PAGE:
Consumption. UFC-Que Choisir denounces the “opacity” of the origin of 69% of processed foods

Consumption.  UFC-Que Choisir denounces the “opacity” of the origin of 69% of processed foods

For more than two thirds of the ingredients making up processed food products, boxed sandwiches or ravioli for example, agro-industrial manufacturers provide little information on the origin, according to an investigation by UFC-Que Choisir which calls this Thursday to make an origin indicator obligatory.

“For 69% of the ingredients we examined, opacity reigns over their origin,” denounces the consumer association, which dissected 243 processed foods from major brands, canned foods, ready-made meals, salads, sandwiches, ham, cold meats … According to her, 47% of the ingredients “have no origin mentioned” and 22% a “purely generic origin with vague mentions”, such as “EU or non-EU origin”.

According to the association, which focused on the main ingredients representing a significant part of the finished food, “this is for cereals and vegetables, a food category that has never been the subject of a labeling obligation, that the lack of information is the most marked with 84% of ingredients without precise origin mentioned, followed by poultry (64%), pork (38%) and beef (32%). »

Voluntary industrial strategy

The UFC-Que Choisir, which scanned a total of 14 major national and distributor brands, notes that the opacity “is not due, as some manufacturers claim, to an inevitable variability in the origins of ingredients but rather to sourcing policies specific to each brand. The Marie brand, for example, is able to specify the origin for “more than 8 out of 10 ingredients for prepared dishes” in the sample, while Fleury Michon only does so for less than 20% of the ingredients. Another example: “Bonduelle communicates the precise origin for 7 vegetables out of 10, Cassegrain only does so for almost one vegetable in 10”.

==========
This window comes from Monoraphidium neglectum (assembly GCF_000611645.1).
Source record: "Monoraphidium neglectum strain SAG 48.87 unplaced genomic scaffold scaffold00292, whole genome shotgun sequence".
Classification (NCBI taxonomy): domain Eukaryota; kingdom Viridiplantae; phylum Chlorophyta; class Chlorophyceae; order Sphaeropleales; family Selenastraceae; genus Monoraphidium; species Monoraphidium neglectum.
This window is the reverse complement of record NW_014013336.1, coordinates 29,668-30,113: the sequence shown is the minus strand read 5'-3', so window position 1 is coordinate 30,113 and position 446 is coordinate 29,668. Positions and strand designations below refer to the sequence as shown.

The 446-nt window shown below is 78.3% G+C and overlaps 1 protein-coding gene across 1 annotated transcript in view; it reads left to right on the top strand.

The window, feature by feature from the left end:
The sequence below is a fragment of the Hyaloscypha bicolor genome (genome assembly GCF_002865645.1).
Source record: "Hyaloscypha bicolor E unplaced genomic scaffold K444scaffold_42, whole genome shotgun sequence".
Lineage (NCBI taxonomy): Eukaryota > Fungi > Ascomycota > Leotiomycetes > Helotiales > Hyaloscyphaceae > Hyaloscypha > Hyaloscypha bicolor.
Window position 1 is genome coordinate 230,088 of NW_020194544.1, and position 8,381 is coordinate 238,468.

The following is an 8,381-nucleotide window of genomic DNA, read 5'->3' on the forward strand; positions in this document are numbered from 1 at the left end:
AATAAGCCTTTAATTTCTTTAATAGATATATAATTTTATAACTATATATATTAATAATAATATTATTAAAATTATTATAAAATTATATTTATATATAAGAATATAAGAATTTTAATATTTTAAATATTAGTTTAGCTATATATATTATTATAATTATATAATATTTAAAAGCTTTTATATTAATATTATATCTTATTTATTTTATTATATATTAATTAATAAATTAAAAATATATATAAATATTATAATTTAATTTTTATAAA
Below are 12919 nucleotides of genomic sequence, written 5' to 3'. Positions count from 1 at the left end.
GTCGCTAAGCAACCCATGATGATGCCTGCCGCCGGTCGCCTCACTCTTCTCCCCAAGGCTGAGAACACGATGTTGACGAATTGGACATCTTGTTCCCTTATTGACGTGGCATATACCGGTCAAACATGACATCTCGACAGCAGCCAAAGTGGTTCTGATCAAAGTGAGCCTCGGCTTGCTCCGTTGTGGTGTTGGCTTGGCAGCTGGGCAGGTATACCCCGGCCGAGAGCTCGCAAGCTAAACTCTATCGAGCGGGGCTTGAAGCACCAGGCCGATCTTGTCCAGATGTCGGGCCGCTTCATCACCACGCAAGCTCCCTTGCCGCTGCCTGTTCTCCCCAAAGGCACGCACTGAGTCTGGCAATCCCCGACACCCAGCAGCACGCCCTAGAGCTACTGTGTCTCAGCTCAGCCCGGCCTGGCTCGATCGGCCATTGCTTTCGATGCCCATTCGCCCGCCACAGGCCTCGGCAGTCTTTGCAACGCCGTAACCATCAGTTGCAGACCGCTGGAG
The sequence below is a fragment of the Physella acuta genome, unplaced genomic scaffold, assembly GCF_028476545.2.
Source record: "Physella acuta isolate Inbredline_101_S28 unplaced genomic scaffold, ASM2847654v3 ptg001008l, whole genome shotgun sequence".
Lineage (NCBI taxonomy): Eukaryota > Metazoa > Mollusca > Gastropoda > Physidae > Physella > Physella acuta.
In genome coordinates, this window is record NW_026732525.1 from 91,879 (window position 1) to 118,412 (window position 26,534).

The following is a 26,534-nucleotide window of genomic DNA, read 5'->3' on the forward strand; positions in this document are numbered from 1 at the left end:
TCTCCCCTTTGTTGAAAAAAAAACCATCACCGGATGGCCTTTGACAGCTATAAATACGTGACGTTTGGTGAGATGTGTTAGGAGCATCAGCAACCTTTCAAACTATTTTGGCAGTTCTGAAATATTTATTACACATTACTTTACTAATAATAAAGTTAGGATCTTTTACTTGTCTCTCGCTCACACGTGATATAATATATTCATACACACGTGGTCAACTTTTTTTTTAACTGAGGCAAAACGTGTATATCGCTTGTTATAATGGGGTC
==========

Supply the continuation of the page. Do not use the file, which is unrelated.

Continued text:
The government announced at the end of February that it wanted to create an indicator of the origin of food products, which will be called “Origin Info”, and for which specifications must be determined by May 1. It must be done on a voluntary basis, in order to remain, according to Bercy, within the framework of European law. For UFC-Que Choisir, “the future display will have no effect if it remains voluntary”.

The association ensures that the European regulation on food labeling makes it possible to “make “Origin-info” compulsory”. She also calls for displaying the origin of ingredients to also concern out-of-home catering, particularly large chains.

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